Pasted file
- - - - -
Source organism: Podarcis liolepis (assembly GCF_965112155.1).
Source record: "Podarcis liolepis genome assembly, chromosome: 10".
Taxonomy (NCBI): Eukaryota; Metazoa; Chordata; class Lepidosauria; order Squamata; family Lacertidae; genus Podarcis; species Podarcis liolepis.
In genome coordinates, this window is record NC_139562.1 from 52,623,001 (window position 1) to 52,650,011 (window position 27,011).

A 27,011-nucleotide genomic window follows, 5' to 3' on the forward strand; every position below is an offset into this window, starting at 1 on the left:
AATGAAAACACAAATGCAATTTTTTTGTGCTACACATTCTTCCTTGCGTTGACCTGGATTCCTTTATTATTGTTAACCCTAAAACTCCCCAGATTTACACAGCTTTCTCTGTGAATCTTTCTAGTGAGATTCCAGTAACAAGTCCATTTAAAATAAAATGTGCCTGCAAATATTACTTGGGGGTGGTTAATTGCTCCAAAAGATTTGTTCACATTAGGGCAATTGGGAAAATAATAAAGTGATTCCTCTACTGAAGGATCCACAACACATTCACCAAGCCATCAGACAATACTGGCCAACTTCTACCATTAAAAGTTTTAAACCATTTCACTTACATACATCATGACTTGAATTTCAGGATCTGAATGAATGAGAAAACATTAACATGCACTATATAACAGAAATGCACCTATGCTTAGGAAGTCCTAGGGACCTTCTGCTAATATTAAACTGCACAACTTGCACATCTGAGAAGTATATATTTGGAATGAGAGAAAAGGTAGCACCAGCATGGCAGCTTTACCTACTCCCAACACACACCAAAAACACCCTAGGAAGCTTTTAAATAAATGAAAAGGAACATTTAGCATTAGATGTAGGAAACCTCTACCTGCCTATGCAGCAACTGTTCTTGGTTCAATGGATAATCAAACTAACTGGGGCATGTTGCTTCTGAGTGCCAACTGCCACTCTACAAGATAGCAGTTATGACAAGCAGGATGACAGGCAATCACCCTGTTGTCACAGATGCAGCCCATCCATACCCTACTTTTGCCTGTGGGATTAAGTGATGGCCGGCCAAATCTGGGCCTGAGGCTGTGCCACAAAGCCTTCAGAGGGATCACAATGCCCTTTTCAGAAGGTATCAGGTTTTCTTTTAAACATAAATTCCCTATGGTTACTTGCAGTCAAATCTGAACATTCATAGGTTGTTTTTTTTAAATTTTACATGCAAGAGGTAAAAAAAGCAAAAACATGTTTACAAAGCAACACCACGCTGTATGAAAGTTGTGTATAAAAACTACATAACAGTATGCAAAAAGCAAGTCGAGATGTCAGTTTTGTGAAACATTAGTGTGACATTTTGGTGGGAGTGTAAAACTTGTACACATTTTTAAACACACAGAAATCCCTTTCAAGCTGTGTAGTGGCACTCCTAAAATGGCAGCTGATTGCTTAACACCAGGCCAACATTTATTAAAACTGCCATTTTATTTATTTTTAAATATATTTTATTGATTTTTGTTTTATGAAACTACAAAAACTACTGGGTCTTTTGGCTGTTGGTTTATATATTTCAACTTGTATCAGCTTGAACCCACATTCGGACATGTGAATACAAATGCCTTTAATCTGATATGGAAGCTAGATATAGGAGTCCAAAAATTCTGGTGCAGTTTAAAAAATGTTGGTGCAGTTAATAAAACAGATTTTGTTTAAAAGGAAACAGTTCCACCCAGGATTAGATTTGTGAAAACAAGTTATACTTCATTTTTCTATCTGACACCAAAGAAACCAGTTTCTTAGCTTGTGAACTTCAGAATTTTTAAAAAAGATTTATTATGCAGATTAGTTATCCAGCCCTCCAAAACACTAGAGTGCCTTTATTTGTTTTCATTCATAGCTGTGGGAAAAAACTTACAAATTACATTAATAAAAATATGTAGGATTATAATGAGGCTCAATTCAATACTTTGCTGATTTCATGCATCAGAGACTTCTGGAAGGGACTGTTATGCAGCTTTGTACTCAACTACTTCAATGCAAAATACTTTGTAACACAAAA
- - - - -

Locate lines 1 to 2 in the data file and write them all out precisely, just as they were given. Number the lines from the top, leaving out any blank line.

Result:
Source organism: Podarcis liolepis (assembly GCF_965112155.1).
Source record: "Podarcis liolepis genome assembly, chromosome: 10".